Western Bhutan is comprised of the Haa Valley at 8860ft. (recently opened to limited travel), Paro Valley at 7200ft., Thimphu at 7500ft. the Punakha Valley and Wangdue Phodrang at 4200ft. separated by high passes or "La's": Cheli La (3988m, 13,084ft.), Dochu La (3050m, 10,007ft.), Pele La (3300m, 10,825ft., separates Western from Central). Western Bhutan is known for its stunning scenery with rice paddies and orchards cascading down magnificent mountains, the pristine rivers that flow through the main towns of Paro, Thimphu and Punakha, and unique two-story houses with brightly painted window designs.
Paro Dzongkhag - A trip to Bhutan normally begins and ends at Paro...and there can be few more charming valleys in the kingdom. As you disembark your Druk Air 'Whisper Jet' and take your first breath of Bhutanese air, you will be struck by the silence and peace of Paro's valley. Willow trees line the main road from the airport, and the Paro River provides a richly watered landscape ideal for rice cultivation. A destination all of its own, Paro is home to the national museum and watchtower to one of the oldest and most celebrated dzongs in all Bhutan.
The town of Paro is small with most of inhabitants living in the beautiful valley that surrounds the town. The valley floor is at its widest in the area nearest to the airport, the town and Paro Dzong. Apart from commanding a slightly elevated strategic point overlooking the longest stretch of the Paro Valley, Paro Dzong is symbolic as the religious and secular center of all affairs of the valley. It is also an architectural wonder, setting the tone for official dzongs throughout the kingdom and inviting the visitor to wonder at the cultural strength of the kingdom's heritage. The dzong itself was conceived in the 15th century and finally consecrated in 1646. Above the dzong is the old watchtower which is now home to Bhutan`s national museum. The museum's collection includes ancient Bhutanese arts and artifacts, weapons and stamps, birds and animals, and an incredible collection of silver tea ware. This is typical of the eclectic beauty of Bhutan - its prized objects bear little relation to each other but as a whole stand together as a history of one of the world's most pristine people.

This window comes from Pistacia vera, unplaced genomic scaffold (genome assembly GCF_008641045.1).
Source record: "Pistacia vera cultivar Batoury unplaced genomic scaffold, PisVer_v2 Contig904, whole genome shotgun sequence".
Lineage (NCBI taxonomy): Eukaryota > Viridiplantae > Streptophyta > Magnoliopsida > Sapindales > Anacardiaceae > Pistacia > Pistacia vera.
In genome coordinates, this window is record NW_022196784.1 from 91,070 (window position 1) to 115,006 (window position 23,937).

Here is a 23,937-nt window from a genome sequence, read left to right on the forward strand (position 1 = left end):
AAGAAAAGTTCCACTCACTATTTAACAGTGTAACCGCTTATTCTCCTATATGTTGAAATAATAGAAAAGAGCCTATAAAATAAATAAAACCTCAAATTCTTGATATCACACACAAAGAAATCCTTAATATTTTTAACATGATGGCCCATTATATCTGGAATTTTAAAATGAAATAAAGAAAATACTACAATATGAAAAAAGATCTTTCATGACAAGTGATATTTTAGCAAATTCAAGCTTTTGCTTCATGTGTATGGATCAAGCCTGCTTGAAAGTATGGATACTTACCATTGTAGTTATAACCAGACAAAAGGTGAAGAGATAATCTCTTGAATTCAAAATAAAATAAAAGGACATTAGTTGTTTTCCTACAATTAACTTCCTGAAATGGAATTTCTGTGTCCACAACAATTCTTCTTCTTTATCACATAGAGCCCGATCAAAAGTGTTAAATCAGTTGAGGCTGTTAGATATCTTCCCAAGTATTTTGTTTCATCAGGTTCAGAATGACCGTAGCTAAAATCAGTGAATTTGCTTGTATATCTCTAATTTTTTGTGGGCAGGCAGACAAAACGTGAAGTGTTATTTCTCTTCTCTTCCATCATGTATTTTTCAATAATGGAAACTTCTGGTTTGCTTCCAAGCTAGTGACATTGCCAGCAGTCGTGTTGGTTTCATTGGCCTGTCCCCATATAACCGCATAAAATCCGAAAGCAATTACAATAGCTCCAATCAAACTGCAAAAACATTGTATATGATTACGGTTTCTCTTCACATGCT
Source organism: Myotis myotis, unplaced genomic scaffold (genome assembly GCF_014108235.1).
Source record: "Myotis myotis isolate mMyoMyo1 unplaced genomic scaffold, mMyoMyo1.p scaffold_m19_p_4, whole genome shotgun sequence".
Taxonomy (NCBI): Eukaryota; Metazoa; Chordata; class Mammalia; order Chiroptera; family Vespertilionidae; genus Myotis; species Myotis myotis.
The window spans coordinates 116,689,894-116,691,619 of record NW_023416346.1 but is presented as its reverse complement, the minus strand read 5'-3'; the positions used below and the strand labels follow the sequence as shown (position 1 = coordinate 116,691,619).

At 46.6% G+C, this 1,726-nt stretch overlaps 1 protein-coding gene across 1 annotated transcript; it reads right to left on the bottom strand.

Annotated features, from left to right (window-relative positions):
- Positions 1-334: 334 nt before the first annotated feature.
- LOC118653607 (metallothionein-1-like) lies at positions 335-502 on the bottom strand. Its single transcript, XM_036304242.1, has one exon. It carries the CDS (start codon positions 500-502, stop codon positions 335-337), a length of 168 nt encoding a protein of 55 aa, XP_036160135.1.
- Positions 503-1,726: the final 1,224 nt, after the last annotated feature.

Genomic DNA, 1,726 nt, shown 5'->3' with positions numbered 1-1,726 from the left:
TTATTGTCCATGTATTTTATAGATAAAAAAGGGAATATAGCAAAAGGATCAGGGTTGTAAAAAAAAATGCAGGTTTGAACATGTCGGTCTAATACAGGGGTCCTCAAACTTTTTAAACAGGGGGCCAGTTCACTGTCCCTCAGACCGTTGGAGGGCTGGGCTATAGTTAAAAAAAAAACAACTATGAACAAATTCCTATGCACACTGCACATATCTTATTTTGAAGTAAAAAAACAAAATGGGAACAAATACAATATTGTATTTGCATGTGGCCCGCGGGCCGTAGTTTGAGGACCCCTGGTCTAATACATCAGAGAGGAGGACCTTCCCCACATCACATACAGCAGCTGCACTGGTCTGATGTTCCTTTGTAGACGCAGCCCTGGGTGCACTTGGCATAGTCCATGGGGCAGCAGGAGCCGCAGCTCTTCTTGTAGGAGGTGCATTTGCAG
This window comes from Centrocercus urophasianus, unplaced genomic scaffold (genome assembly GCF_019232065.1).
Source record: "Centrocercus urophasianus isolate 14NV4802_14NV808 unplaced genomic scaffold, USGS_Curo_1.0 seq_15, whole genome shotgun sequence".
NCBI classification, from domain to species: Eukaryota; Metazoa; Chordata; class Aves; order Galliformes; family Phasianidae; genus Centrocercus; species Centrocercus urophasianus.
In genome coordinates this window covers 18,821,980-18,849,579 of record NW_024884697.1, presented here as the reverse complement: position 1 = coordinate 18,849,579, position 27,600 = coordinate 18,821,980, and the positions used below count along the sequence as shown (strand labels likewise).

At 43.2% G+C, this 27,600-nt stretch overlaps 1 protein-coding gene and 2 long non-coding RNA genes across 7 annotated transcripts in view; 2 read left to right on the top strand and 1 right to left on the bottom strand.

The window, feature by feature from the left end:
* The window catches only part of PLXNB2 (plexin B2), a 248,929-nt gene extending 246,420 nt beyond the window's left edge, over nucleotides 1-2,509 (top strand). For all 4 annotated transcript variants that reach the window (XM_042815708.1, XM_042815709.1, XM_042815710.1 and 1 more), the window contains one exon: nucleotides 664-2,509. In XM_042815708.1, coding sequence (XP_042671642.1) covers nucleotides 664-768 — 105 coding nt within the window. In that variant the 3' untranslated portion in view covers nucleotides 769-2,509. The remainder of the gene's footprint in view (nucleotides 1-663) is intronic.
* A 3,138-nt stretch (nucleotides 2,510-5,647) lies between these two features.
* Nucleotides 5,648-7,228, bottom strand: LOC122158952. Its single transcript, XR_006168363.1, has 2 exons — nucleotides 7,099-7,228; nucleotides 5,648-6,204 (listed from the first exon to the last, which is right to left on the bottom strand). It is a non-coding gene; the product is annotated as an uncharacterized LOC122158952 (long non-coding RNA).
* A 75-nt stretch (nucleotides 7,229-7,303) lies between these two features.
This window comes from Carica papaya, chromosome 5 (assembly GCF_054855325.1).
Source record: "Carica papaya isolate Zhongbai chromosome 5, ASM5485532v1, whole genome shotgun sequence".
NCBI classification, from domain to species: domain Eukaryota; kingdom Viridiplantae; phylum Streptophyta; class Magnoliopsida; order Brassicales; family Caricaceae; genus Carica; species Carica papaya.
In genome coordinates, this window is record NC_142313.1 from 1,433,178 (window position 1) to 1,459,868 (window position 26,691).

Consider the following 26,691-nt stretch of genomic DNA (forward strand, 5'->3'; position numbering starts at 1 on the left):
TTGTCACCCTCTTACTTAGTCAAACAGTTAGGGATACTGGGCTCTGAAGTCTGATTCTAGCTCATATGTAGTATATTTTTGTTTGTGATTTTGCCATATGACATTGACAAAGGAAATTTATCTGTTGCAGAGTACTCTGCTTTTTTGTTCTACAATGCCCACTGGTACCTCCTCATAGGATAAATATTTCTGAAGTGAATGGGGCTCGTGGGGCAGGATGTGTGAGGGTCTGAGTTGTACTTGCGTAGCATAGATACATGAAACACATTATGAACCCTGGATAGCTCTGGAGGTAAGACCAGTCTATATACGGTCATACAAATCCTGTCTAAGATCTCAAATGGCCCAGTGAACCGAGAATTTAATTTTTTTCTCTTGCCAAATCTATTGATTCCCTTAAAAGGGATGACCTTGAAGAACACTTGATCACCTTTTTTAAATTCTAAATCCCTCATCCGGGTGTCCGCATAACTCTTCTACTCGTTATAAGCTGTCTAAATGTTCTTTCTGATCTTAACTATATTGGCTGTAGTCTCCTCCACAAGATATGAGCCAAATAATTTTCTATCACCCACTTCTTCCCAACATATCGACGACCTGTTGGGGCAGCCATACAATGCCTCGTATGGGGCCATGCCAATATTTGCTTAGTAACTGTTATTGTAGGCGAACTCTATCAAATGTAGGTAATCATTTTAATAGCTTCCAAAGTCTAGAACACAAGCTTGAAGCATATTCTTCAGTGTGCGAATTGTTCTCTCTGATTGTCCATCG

It is said that Guru Rinpoche (Precious Master), the father of the Bhutanese strain of Mahayana Buddhism, arrived in Paro Valley more than a millennium ago on the back of a legendary tigress. He meditated for three months in a cave where a monastery was later built and called Taktshang Lhakang or Tiger's Nest. Visitors to Paro can take a closer look at the monastery by ascending either on foot or by pony for about three hours to Tiger's Nest. Hikkers can enjoy a well-earned rest at the Taktshang Teahouse situated at a wonderful vantage point of the monastery. On special days in Paro you can get a clear view of Mt. Jhomolhari (7314m-23,996 ft.)
Thimphu Dzongkhag - Thimphu is a small, charming capital city sandwiched in the heart of the Himalayas. It sits in its own valley fanning out from the river. The skyline hardly changes as new buildings are all constructed under zoning regulations. Thimphu's development is strictly monitored and buildings cannot exceed a certain height, nor can they be designed in anything but the traditional Bhutanese style. In fact, Thimphu's first and only traffic light was enshrined in a chorten! (a small Buddhist shrine). Not being suitable to the nature of Thimphu, the traffic light was removed on the King's orders.
Only a sprinkling of cars is ever found along the main street and the capital's population is not immediately visible. But, if you look inside the bank or the shop, you will find Thimphu's people and Bhutan's heart. Dressed in gho or kira (traditional man's robe and woman's dress), Thimphu people go about their work methodically, quietly bringing their nation through the growing pains of development and into its own definition of the modern world. Simtokha Dzong, six kms from the city limits, is the kingdoms oldest dzong which is now used as the Dzongka language school of Bhutan. Bhutan's most stately and arguably most impressive building is Tashicchodzong, on the banks of the Wangchhu (Thimphu River). The home of the National Assembly and the summer residence of the capital's venerated monastic community, Tashicchodzong is a palatial building overlooking the river on the South side and the city of Thimphu from the North. While foreign visitors are only allowed to enter Tashicchodzong during the annual festival (in the early Fall), its presence and its exterior and grounds provide a delightful spectacle. The dzong is the impressive result of a redesign of the original medieval structure sanctioned by the Third King, HM Jigme Dorje Wangchuck, when he moved Bhutan's permanent capital to Thimphu.